For many growers, glass has traditionally been the default choice. Yet, with today's gas prices, growers are looking for alternatives to reduce heat losses within the greenhouse. "Energy saving starts at this point," says Jelle Boeters from Filclair Nederland BV. Research done on behalf of the company shows that using foil can reduce energy demand by up to 28%. "Foil is regarded as having a lower light transmission than glass. However, the structure of a foil greenhouse is much slimmer, so more light reaches the canopy."
"Greenhouses are amazing sunlight collectors, but as soon as there is no radiation, the accumulated heat is exhausted very quickly. We've seen foil greenhouses having better insulation, thus limiting heat loss, but we wanted to know exactly how much that would be and from what point on it would be interesting for growers."
So, the Hortinergy software was used to compare a glass greenhouse with a foil greenhouse. That computer program simulates the indoor climate and energy consumption of a greenhouse project. The thermal coefficients of the materials, as to the international norm of greenhouses, were used. Four types of greenhouses were compared: single glass without a screen, single glass with one screen, double inflated folio without a screen, and double inflated folio with one screen. With all this information, the thermal energy needs for the greenhouses were calculated over a complete tomato cycle, from December 1st till October 31st.
The final numbers speak for themselves. The Hortinergy simulation shows how the single glass greenhouse without a screen would use 381 kWh/m2 per year to heat the greenhouse at 20 degrees Celsius during the day and 16 degrees Celsius during the night. With a screen, this number would go down to 290 kWh/m2. A double-inflated folio greenhouse would require only 252 kWh/m2 to reach the same temperature levels throughout the year. Adding a screen to it would result in an energy need of 207 kWh/m2.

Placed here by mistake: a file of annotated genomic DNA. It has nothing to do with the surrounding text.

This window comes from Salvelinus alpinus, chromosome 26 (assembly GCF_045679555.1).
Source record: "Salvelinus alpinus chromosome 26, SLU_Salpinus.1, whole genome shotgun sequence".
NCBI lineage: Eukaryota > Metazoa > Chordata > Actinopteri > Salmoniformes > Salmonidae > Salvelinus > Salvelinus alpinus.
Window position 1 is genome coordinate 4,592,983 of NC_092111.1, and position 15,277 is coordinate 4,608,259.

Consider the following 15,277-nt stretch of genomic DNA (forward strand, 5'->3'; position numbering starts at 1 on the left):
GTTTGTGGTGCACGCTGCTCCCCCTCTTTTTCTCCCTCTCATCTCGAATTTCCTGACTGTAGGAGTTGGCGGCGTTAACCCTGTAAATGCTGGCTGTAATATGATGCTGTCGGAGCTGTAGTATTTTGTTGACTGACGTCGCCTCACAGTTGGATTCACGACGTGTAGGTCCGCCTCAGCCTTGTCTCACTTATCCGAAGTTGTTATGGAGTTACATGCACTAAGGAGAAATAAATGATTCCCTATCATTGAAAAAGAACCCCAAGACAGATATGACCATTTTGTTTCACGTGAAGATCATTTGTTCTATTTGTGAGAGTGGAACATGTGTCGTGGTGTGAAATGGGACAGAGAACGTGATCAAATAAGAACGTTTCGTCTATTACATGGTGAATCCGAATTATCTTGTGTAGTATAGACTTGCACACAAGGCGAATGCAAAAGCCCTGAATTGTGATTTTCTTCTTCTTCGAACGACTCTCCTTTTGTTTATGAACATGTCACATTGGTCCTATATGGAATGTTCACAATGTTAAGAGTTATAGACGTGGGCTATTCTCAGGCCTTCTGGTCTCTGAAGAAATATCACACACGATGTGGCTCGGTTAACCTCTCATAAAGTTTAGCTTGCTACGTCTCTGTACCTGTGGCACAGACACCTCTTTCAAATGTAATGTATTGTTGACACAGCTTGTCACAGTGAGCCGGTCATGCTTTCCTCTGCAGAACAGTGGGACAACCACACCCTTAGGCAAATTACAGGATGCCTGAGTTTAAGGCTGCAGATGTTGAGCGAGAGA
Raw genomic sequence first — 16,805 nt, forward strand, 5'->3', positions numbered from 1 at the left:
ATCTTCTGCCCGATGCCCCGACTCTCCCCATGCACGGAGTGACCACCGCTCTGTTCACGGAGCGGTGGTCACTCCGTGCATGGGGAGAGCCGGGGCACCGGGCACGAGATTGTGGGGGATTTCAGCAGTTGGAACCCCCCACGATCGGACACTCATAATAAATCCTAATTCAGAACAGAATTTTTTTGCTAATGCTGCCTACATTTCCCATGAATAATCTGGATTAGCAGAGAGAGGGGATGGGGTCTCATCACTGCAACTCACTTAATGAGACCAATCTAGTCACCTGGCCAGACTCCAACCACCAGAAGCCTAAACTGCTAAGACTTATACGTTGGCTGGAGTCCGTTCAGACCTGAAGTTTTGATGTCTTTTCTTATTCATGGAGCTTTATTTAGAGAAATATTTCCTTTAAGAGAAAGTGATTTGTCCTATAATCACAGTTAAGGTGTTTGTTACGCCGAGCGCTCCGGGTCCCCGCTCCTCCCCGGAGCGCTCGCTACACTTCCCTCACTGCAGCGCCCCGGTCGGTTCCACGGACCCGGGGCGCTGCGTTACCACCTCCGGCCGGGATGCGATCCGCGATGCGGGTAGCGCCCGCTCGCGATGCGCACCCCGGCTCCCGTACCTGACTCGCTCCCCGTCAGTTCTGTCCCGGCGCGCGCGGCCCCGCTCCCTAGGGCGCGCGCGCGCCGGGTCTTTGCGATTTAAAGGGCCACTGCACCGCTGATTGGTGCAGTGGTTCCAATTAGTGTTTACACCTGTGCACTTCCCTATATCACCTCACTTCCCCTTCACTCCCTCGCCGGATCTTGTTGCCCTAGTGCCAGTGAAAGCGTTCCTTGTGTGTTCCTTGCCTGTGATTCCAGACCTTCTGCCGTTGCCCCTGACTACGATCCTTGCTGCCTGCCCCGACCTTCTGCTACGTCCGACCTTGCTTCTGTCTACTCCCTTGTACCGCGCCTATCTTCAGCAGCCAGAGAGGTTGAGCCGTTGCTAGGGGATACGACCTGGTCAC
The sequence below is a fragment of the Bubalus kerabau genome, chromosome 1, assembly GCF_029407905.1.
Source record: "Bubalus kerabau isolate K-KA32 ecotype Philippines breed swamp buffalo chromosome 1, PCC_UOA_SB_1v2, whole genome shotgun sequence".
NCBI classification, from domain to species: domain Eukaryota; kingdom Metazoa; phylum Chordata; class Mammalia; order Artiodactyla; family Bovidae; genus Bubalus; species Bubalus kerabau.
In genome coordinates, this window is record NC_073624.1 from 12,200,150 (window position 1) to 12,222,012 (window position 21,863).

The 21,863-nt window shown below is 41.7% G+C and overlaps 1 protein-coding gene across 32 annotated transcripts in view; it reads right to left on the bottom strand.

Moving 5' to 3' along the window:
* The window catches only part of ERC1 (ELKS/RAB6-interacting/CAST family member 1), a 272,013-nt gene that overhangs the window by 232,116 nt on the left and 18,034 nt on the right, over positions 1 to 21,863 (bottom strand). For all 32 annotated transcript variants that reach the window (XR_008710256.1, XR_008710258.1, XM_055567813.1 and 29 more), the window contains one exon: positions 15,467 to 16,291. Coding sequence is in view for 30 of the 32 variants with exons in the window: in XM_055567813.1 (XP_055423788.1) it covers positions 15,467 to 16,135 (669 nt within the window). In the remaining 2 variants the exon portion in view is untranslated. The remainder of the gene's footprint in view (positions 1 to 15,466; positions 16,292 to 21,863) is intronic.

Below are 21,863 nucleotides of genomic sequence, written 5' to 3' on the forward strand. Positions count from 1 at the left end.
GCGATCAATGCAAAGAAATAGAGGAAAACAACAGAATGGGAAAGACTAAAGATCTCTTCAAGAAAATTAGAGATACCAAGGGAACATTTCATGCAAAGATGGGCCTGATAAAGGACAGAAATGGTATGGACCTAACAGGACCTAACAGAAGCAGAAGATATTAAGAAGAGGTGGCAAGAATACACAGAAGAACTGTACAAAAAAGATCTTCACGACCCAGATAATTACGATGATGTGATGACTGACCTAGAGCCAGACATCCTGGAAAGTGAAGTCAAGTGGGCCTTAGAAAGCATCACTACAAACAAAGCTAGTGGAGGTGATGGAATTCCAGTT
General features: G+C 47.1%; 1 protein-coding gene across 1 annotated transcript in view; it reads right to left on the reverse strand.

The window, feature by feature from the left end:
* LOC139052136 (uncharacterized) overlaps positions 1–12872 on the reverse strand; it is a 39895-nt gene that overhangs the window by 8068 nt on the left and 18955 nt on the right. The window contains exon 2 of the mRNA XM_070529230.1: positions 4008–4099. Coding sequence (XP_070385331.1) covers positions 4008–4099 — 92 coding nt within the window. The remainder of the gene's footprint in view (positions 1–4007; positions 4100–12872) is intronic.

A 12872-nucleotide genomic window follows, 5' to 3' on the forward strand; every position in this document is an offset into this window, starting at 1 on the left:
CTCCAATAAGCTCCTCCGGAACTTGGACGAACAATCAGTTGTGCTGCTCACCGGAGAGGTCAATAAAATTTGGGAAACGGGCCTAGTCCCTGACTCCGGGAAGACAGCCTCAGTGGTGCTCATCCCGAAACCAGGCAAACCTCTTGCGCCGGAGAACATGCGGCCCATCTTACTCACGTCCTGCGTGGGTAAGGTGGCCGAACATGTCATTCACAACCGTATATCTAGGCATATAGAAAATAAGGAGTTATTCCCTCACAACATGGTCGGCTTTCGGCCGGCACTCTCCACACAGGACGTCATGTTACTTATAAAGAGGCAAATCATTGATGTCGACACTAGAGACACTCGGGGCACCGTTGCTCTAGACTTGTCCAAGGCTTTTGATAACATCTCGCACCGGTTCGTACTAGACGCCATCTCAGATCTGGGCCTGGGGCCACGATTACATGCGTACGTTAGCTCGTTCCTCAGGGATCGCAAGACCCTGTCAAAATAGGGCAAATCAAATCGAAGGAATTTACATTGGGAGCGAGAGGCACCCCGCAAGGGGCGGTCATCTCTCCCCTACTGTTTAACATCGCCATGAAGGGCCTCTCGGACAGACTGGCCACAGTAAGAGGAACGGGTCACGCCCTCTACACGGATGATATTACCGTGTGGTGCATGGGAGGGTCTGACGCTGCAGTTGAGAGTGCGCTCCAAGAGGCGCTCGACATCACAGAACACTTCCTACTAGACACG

Thermal Energy needs for several configurations in Nantes for heating at 20°C day /16°C night (kWh/m²/month)
"Glass is also the standard choice for growers as the light transmission of glass is higher than foil," Jelle continues. "This is true: if you compare two greenhouses with the same shape and structure, the double plastic cover would let through less light. However, since foil weighs less than glass, the complete structure is much slimmer with the same loads." Comparing a Venlo 2x4 greenhouse with the Filclair AERO+ shape, which has a much lower ridge than the competition in the Hortinergy software shows, there's 17% more light measured on the crop in the AERO+ infrastructure. "A thinner greenhouse structure means less shadow compared to the larger structures of glass greenhouses."
Daily mol reaching canopy for several configurations in Nantes (mol/m²/jour)
The foil on the greenhouses needs to be replaced every three years. "This is also why some growers prefer glass greenhouses: they don't want the hassle of changing the foil. Others though prefer it, as they always keep an eye on the latest foil tech in the market. By using double foil and a special patented structure, our greenhouse is more airtight and insect-proof than our competitors. With the double-layer installation, growers can also choose many configurations based on their needs for a diffuse and clear layer. Or they can opt for a cooling foil to disperse the light so that the temperature goes down during the summer. Also, coatings can be applied to foil greenhouses.
Over the last months, the company has seen growers in regions traditionally filled with glass greenhouses look for foil options. "Norway, for example," Jelle says. "In the past, foil greenhouses were regarded as only suitable for southern regions, but the current foil structures are more similar to glass structures." Also, the initial investment in our structure is more beneficial. "But that's not where you'll find the greatest benefits," Jelle concludes. "That truly is the 25 percent lower heating demand."
With the gas prices of the past, these numbers were also relevant, but with the gas prices of today, it can be the difference between losing money, breaking even, or making a profit. At the end of the day, it's the ROI that counts."